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Woodlawn (Davidson Co.)

Updated: Apr 19

Photo by Skye Marthaler

Woodlawn was built by Capt. John Nichols in 1812 on Richland Pike (current Harding Rd.) in English regency style (similar style to Middleton Place near Charleston). With a long drive (some of the stone walls remain) stretching from Richland Pk (Harding Rd. now) to the mansion, Woodlawn sat overlooking the main road and the valley to the north.

Upon the marriage of Nichols’ daughter Nancy Davis Nichols Williams (1808-1844) to Willoughby Williams, Jr. (1798-1882) in 1823, the couple moved into Woodlawn, and Willoughby got the property out of financial trouble helping Woodlawn farm become very successful.

Willoughby was Sheriff of Davidson County from 1830-1836 and later president of the Bank of Tennessee. Willoughby was friends with Sam Houston and Andrew Jackson. By the 1850s, Willoughby and Nancy moved to Arkansas. The Confederate Army used the house in the Civil War. After the War ended, it was used as a U.S. army base depot for Union soldiers being mustered out and returning home - Camp Harker which operated in 1865. The encampment stretched from current Kenner Ave. to somewhere near the Belle Meade Plantation deer park.

In 1870, their son, John Henry Williams (1825-1893), and his wife Sarah Elizabeth Boyd Williams (1830-1893) inhertied and lived at the property with their family. They married in 1847. Her father was Maj. John and Lemira S. Douglass Boyd who had extensive land holdings around Nashville. Her sister was married into the Hayes family and resided at Ensworth. Elizabeth used her family’s resources to help Woodlawn. About 1888, the Williams parents gave John and Sarah 777 acres of their lannd stretching west from current Kennver Ave. toward the Harding's Belle Meade Plantation.

J.H.'s sister, Verner Williams Hart (1869-1919), with her husband James Edwards Hart (1868-1936) inherited the estate near the turn of the of the century. Because of financial challenges, the Hart family sold off a large portion of the Woodlawn estate including the mansion to Duncan Kenner who turned it around to Henry Richardson. Verner kept about 160 acres. Her sister Lera Douglass Williams Goodall (1863-1945) purchased a 430 acre tract. Lera was married to John Lewis Goodall, Jr. (1858-1897). The Goodall family left Nashville at some point for Galveston, TX.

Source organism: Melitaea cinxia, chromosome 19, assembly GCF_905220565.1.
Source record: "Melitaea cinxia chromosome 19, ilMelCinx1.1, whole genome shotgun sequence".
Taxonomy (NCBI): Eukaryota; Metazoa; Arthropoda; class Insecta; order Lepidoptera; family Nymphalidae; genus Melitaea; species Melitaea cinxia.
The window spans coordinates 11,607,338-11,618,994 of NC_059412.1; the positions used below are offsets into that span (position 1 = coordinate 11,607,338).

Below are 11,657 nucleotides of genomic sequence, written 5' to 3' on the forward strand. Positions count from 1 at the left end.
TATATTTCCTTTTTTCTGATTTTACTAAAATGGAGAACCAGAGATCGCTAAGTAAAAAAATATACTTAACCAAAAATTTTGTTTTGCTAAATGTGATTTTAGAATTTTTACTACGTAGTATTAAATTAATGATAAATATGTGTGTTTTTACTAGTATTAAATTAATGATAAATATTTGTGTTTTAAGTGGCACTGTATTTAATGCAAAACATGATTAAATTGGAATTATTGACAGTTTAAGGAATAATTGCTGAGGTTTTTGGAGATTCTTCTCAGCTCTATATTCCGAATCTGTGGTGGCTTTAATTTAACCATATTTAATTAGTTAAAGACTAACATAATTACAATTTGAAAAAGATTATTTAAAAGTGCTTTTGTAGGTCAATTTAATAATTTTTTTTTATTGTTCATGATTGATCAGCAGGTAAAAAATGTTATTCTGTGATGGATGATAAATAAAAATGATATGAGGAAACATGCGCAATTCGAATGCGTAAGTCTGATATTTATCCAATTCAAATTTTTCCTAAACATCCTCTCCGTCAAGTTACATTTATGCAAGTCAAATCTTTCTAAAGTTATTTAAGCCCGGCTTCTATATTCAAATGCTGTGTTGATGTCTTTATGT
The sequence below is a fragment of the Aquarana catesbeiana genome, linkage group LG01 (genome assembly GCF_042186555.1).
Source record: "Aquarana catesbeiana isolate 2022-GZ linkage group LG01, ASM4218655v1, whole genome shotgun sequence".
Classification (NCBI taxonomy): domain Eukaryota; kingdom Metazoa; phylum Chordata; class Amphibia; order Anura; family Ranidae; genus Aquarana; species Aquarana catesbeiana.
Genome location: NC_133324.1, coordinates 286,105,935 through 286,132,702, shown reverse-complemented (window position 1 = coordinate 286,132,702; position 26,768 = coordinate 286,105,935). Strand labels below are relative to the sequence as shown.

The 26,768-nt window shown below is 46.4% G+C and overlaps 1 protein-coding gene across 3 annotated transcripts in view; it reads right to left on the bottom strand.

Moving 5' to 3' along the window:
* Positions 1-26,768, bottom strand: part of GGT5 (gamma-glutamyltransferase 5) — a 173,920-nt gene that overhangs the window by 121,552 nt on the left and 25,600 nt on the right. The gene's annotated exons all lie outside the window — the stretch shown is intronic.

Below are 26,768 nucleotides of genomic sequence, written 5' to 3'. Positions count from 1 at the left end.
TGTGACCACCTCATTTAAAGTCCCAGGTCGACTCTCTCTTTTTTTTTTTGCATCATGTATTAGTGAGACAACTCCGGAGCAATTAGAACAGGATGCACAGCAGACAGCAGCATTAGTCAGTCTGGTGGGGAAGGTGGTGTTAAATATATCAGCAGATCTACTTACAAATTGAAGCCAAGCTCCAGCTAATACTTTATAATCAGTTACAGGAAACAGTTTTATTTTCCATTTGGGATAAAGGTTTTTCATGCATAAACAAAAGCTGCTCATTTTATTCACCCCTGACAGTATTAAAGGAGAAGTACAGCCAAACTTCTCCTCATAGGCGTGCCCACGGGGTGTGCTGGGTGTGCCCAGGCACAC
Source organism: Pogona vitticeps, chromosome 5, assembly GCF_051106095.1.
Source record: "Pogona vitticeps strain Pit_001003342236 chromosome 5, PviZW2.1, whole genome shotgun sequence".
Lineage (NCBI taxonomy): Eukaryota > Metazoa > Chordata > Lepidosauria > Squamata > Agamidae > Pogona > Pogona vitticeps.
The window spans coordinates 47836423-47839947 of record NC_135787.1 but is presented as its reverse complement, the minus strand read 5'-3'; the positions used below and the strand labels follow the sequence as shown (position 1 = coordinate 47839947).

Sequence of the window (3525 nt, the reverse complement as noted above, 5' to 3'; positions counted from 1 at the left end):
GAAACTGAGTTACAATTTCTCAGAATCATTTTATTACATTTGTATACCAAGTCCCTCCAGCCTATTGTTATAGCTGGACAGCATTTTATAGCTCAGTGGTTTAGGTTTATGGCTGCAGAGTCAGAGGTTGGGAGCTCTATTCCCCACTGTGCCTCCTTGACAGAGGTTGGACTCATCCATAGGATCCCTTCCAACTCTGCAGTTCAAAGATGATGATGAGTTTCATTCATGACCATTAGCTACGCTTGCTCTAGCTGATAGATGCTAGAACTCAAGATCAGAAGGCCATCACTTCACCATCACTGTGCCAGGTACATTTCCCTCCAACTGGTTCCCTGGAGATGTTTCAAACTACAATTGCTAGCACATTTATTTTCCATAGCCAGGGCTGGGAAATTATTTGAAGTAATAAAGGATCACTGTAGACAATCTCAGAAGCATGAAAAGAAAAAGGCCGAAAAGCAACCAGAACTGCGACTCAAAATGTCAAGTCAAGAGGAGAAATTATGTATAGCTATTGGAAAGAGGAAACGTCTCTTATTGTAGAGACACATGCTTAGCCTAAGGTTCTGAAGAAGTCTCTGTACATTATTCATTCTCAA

In 1900 Duncan Farrar Kenner, Jr. (1879-1941) and Mary Hill Cockrill Kenner (1880-1934) bought the house and 2 remaining acres from Verner Williams. Duncan Kenner came from a prominent New Orleans family - his parents were Duncan F. Kenner and Anne Guillemine Nanine Bringier Kenner of Louisiana. They owned several sugar plantations in Louisiana and resided at the Ashland Plantation. He was the president of the Southern Motor Company as well as a real estate developer. Her parents were Mark S. and Mary H. G. Cockrill of Solitude/ Cockrill Springs/ Westover and the Cockrill/ Hicks/ Roberetson clan. Her sister was Harriet C. Hicks of Devon Farm. After her parents died, Mary Hill inherited the Cockrill Springs lands that in part became Centennial Park at the turn of the century. After Mary passed away, Duncan remarried to Elise Carroll Kenner in 1936.

Kenner was an accomplished real estate speculator and developer. The land was subdivided in 1895 from 777 acres to 3 tracts of 160, 182, and 430 acres. He teamed with W.S. H. Armistead to organize the Kenner Manor Land Company in 1914. By 1904, Kenner had bought out the other two parcels from the related Goodall and Williams families. They had an iron gate with a large K which fronted onto Harding Pike.

In 1916, Woodlawn was sold to Henry B. Richardson, and the Kenner family moved down the Harding Rd. to Lynnwood BL. That same year, the east wing and pavilion were demolished for the construction of Woodmont BL to reach from Harding Rd. arching to Hillsboro Rd. Gustavus Adolphus (G.A.) and Renna McKinnie Puryear owned a large farm adjacent to Woodlawn and stretching west to Hillsboro Rd. Richardson, Puryear and others partnered to develop the farmland into new homes in Woodmont Estates. Two years later, in 1924, the subdivision of Kenner Manor subdivision commenced. Kenner Manor stretched from Woodmont Blvd to Estes Rd. and then north on Estes until Woodlawn Dr. Then the development of Woodmont Estates was developed adjacent in 1937.

In 1922, Mr and Mrs Fred B. Young purchased the place. By 1979, he gave the house and its remaining 2 acres to his son-in-law and daughter, Howard A. and Dorothy Moore. His daughter Dorothy Moore had lived there 60 years until 1982. It was sold to Woodlawn Ltd. and completely renovated in 1978. For a time, Southern States Petroleum Company leased the space.

In 1992, Randy Kinnard bought the building, and it currently houses his law firm, Kinnard, Clayton and Beveridge. The current address is 127 Woodmont BL. NRHP 1978 The families are recognized in the neighborhood by Kenner Ave., Nichol Lane, Woodlawn Dr.


Kenner Manor Historic District

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